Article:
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Exam /2547

In the current context, the exam assessment, as the final assessment component for the module, will now be replaced by a related assessment but undertaken as coursework, with submission on an extended deadline over the scheduled exam date.

A Panopto briefing is to follow on Blackboard.

Revised assessment to replace exam

  • 1000 words (+/- 25%)
  • represents 50% of final grade
  • Submit by May 13th 2020 (the original exam date + 2 weeks)
    – submit via Turnitin (by 11.59am).

 Answer one question. All questions are equally weighted

    1. Discuss the extent to which datasets such as the Maddison Project have resolved the key methodological issues with regard to estimating historical economic activity.
    2. To what extent can we explain the industrial revolution in Britain on the basis of a singular causal factor?
    3. Identify the core characteristics of a ‘General Purpose Technology’ (GPT) and assess whether steam power may be considered to be a GPT.
    4. Outline the Bank of England’s actions in relation to the Overend-Gurney crisis and consider how much this experience may have conditioned policy responses to subsequent financial crises.
    5. Critically assess the immediate and longer-term economic impacts of Britain being forced off the Gold Standard
      in 1931.
    6. Critically review the case Piketty makes to explain the observed increase in wealth and income inequality
      after 1980.
    7. “Not even during the Great Depression and the second world war did the bulk of economic activity literally shut down, as it has in China, the US and Europe today.” Nouriel Roubini (2020)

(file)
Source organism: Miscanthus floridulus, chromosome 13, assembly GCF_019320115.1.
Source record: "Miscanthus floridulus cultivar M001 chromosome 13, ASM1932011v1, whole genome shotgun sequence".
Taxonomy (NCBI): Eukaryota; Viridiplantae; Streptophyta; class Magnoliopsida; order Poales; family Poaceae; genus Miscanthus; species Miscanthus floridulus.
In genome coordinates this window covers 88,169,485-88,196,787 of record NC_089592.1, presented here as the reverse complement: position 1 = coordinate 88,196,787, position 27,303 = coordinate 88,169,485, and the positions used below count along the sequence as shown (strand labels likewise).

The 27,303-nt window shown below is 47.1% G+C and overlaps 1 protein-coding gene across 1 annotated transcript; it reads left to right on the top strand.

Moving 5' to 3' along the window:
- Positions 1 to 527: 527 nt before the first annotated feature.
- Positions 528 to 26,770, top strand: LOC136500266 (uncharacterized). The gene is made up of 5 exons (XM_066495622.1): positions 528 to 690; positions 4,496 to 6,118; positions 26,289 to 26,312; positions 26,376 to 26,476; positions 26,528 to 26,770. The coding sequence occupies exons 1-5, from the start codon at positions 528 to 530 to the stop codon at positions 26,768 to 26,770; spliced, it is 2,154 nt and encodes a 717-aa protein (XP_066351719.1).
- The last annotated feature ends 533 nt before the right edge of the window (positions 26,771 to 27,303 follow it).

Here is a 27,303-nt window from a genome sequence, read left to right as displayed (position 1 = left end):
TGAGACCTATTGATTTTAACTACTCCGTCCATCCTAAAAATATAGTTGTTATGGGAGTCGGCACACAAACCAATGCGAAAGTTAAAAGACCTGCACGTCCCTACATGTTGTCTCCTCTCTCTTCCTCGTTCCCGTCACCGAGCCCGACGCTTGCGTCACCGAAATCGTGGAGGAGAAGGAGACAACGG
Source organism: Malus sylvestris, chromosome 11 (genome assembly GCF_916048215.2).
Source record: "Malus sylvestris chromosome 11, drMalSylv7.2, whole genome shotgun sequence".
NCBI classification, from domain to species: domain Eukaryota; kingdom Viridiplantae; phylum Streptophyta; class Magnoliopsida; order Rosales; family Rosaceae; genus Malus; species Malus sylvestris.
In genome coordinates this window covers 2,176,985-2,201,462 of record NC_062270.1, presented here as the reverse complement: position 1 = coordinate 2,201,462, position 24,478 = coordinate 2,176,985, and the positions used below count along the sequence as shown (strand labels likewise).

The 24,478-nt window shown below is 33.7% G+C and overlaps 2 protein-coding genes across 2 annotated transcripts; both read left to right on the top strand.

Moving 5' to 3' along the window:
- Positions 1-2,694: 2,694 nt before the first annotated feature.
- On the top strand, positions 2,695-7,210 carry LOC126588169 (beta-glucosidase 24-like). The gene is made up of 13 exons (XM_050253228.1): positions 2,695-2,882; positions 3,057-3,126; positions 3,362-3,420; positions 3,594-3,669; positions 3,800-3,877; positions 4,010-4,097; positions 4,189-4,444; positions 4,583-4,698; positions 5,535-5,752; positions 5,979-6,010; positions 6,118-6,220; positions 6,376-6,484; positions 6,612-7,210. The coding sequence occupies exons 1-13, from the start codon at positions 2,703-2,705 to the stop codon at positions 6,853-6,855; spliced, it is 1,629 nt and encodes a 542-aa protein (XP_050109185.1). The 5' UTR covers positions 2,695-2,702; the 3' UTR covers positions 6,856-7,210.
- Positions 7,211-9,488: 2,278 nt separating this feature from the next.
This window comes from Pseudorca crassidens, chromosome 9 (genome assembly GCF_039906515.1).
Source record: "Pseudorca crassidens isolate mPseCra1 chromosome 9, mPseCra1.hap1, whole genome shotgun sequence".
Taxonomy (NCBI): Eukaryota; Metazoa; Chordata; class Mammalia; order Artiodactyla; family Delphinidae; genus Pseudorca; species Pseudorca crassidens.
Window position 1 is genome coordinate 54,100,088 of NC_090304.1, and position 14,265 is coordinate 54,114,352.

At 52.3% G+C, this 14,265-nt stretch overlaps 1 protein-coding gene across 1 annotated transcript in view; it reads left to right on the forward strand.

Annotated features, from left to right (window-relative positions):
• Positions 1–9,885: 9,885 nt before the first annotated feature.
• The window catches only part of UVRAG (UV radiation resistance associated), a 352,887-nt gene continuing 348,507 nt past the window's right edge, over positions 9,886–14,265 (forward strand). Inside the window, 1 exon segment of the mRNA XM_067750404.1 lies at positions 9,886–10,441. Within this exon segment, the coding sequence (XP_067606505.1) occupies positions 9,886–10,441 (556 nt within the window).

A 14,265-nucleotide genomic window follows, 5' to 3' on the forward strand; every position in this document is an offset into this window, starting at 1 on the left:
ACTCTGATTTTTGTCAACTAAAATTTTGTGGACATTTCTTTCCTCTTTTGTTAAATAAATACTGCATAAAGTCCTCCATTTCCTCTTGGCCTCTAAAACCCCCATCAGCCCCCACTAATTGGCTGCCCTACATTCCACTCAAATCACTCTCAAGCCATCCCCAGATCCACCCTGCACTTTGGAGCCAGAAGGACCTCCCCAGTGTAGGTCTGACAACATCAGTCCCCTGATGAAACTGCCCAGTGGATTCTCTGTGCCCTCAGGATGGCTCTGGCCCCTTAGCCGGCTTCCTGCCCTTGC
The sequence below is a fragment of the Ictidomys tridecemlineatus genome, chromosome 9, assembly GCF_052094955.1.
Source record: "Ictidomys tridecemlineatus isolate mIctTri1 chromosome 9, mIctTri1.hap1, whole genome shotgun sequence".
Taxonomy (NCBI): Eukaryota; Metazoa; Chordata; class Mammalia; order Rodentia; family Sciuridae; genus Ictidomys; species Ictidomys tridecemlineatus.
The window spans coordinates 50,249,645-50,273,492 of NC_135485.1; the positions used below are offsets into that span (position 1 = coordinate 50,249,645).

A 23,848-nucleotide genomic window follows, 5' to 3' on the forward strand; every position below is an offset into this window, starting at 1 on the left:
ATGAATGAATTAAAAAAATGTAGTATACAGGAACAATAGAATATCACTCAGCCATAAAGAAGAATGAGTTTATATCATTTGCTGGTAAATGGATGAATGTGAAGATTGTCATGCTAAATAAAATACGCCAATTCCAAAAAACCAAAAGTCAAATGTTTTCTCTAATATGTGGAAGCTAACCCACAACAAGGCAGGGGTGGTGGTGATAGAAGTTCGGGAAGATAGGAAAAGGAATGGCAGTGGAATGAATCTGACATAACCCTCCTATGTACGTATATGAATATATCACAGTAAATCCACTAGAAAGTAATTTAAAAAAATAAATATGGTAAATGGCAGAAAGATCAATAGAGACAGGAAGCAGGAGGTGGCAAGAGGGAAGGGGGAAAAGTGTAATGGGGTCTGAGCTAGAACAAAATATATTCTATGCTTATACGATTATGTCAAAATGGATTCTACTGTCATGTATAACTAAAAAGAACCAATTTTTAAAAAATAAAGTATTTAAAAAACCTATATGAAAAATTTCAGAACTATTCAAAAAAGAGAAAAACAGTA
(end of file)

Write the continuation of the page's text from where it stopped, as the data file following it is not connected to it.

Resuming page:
What lessons might policymakers take from past economic crises in seeking to deal with the economic fallout from the Covid-19 pandemic?

Learning Outcomes

Assessments relate directly to the module’s learning outcomes (below). The coursework’s assessment criteria will reflect the following learning outcomes:

      1. Explain relevant concepts and models in economic history
      2. Discuss and analyse key themes and events in economic history, utilising suitable analytical tools and concepts
      3. Critically assess the relevance of economic history to current institutions, policy and events
      4. Develop understanding of the development of economic thought in relation to economic history
      5. Critically survey published literature from a variety of sources and engage effectively with online (re)search tools

Assessment criteria

The essay must:

      • Provide evidence of relevant reading and research.
      • Demonstrate a clear and concise writing style.
      • Demonstrate the student’s understanding of any theoretical concepts that the question addresses.
      • Draw appropriate conclusions that fit with the preceding analysis.


      • The essay should be typed in 12 point Arial or Helvetica (with 1.5 line spacing) and follow an essay-style format
      • It should identify a minimum of five “academic” sources.
        “Academic” sources are textbooks, academic journal articles and, at this level, business analysis sources such as The Economist.
      • The word count excludes the title page and reference list.
      • The maximum word count is 1250 words. Essays should not be less than 750 words.
      • It must be submitted in digital form to the Turnitin assignment drop-box on the module’s Blackboard site. Digital submissions must be received by the assignment deadline. Don’t assume instantaneous delivery.
      • Good referencing and academic practice will be credited, as will good standards of written English.
      • Any evidence of plagiarism will be dealt with severely in accordance with DMU regulations.
      • Late submissions will be penalised.

Please see the assessment pro forma for weightings.

Pre-Covid-19 assessment model

The outline below reflects the original examination and is now outdated.

    • Individual, closed book examination
    • 1 hour duration – answer a number of short answer questions and one essay question.
    • represents 50% of final grade
    • Takes place in normal examination period.

A full exam briefing was provided in seminars in week 23/24, where the topics and structure of the exam will be outlined. Exam questions will typically be drawn from seminar topics and lecture material.

Past papers and sample short answer questions (with suggested answers) are available on the module’s Blackboard site.